Something groundbreaking and equally unremarkable happened as of January 1st in Colorado: anyone over the age of 21 can legally buy marijuana. Of course you loyal Telegraph reader already know that. Everyone knows that, it’s plastered over every paper from USA Today to the New York Times.
As someone who voted for the measure I’m proud to be a part of what will hopefully be a trend setting law for our country, and across the world. One of the major reasons I support the legalization and decriminalization of the herb is that people should simply not be going to jail for marijuana use, simple as that. If alcohol is legal, then weed should be too.
I contemplated filling my column on the legalization of marijuana, but I simply don’t have it in me. I’m bored just thinking about a thousand words dedicated to weed. Maybe the Telegraph needs a proper marijuana editor like the Denver Post? I’m sure there wouldn’t be a shortage of applications, or perhaps we could hire within?
No, you won’t find me painting my face green, wearing a weed necklace and waiting in line for an hour to buy some legal marijuana, I’ve got work to do. There are enough champions for this cause. Plus, I’m working on my New Year’s Resolution: to write on a typewriter.
I got the idea from my friend Brian. Each year he makes practical, achievable New Year’s Resolution. Last year his resolution was to wear more blue jeans. He also has a sock addiction and owns nearly 40 pairs. He prefers women’s socks, and says he likes the colors and they fit better. He also doesn’t smoke weed, but loves the smell of it. He sent me a text last week that read, “Finally I can smell in the open without fear of prosecution.” Brian’s full of quirks. Once on a road trip to Yosemite we brought a dictionary and kept ourselves entertained by looking up new words. It was formidable.
I bought an old typewriter at a local thrift store this summer, and figured why not put it to use. I once attended a party where people wrote poetry on a typewriter, and I felt like a beatnik. I’ve always wanted to be a beatnik. Other than that I’ve never used a typewriter. I’m part of the very first computer generation, and like the 13 year olds with iPhones these days, I take it all for granted.
But since I’m old school and was born in the seventies, I’m starting to do the whole, “When I was your age” thing. For example, “When I was your age, we couldn’t text girls, we wrote them notes, and they had to circle yes or no if they liked us, and you had to risk getting your note caught, or other people finding out who you liked.” Or, “When I was your age, we didn’t have cell phones, we had beepers, and my Mom found my beeper and took it back to the store because she thought I was going to use it to sell weed.”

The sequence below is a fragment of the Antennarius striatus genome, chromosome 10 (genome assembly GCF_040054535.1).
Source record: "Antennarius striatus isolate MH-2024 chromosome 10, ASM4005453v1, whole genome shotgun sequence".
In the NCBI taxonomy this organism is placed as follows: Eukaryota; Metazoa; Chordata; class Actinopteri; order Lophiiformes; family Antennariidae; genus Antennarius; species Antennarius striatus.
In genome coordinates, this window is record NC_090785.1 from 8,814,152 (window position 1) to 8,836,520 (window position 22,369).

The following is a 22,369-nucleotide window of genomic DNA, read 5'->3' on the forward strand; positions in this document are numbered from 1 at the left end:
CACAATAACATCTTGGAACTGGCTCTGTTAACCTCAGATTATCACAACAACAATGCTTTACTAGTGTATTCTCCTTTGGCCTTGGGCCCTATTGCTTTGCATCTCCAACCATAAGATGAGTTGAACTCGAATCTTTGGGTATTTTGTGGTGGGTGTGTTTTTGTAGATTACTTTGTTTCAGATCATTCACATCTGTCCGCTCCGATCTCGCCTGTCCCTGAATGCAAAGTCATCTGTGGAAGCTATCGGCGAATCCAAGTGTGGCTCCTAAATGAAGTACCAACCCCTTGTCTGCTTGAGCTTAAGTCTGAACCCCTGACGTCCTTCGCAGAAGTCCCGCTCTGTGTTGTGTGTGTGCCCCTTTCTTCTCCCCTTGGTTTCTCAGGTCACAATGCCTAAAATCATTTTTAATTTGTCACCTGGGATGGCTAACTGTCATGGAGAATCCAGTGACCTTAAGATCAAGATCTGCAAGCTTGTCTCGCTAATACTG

I once had an English professor say there’s no way we’ll know how the computer has affected literature until years from now. I mean in some ways I’m envious of the writers who never used a computer. No Facebook and Twitter to distract you, no iPhone buzzing texts while you’re typing out your great masterpiece. No wondering if your personal information has been compromised by Snapchat or Skype or Target. Just you and your thoughts at the typewriter. And, aside from my desire to be a modern day beatnik, that is why I wanted to compose something on my typewriter, that meditation, that lack of distraction, that beauty which comes from a singular, meditative focus.
My typewriter, it sat around for months until one day I got motivated to replace the old ribbon, and put it to use. I took a picture of it and went to the one office supply store that I thought might sell typewriter ribbons. They saw the picture, told me it was super old, and I’d have to order one online. So I did. Five dollars.
People have either laughed at me when I tell them about my typewriter or they say things like, “that’s sexy.” Then they see it and its covered in cat hair and dust, and its like 70 years old, and they just say, “eeeewww.”
To me this typewriter is like my shelf of books. There’s no rational reason to have this shelf of books, I live in a small room, where I could expand my yoga floor by getting rid of my books and simply putting everything on a Kindle. But I hold onto my books because they make me remember when I read them and fell in love with them, and made me want to become a writer, because there’s magic in beautiful stories and the book is a work of art, and its perfect and people will go on writing books forever because we need them to live.
So, when I returned home from the holidays my ribbon arrived and I cleaned off the typewriter. After watching a YouTube video the ribbon was successfully installed. And then I started writing on it. The words are blurry and I had to use a single finger keystroke, and play around with the mechanisms to type. I started getting frustrated. But this thing is 70 years old, and it still works! Looking at my computer and my iPod and my iPhone and they are all going to be in the trash in five years.
Now, back at the computer I appreciate it a little more. I also want to buy a better typewriter. Maybe my old one is just something nostalgic, something to sit around like my bookshelf and make me appreciate this juxtapose in time, where we can have the luxuries of modern technology, and the nostalgia of the past. And we can go to the store and buy weed (no beeper required).
This piece was originally published in the Durango Telegraph, January 9, 2014.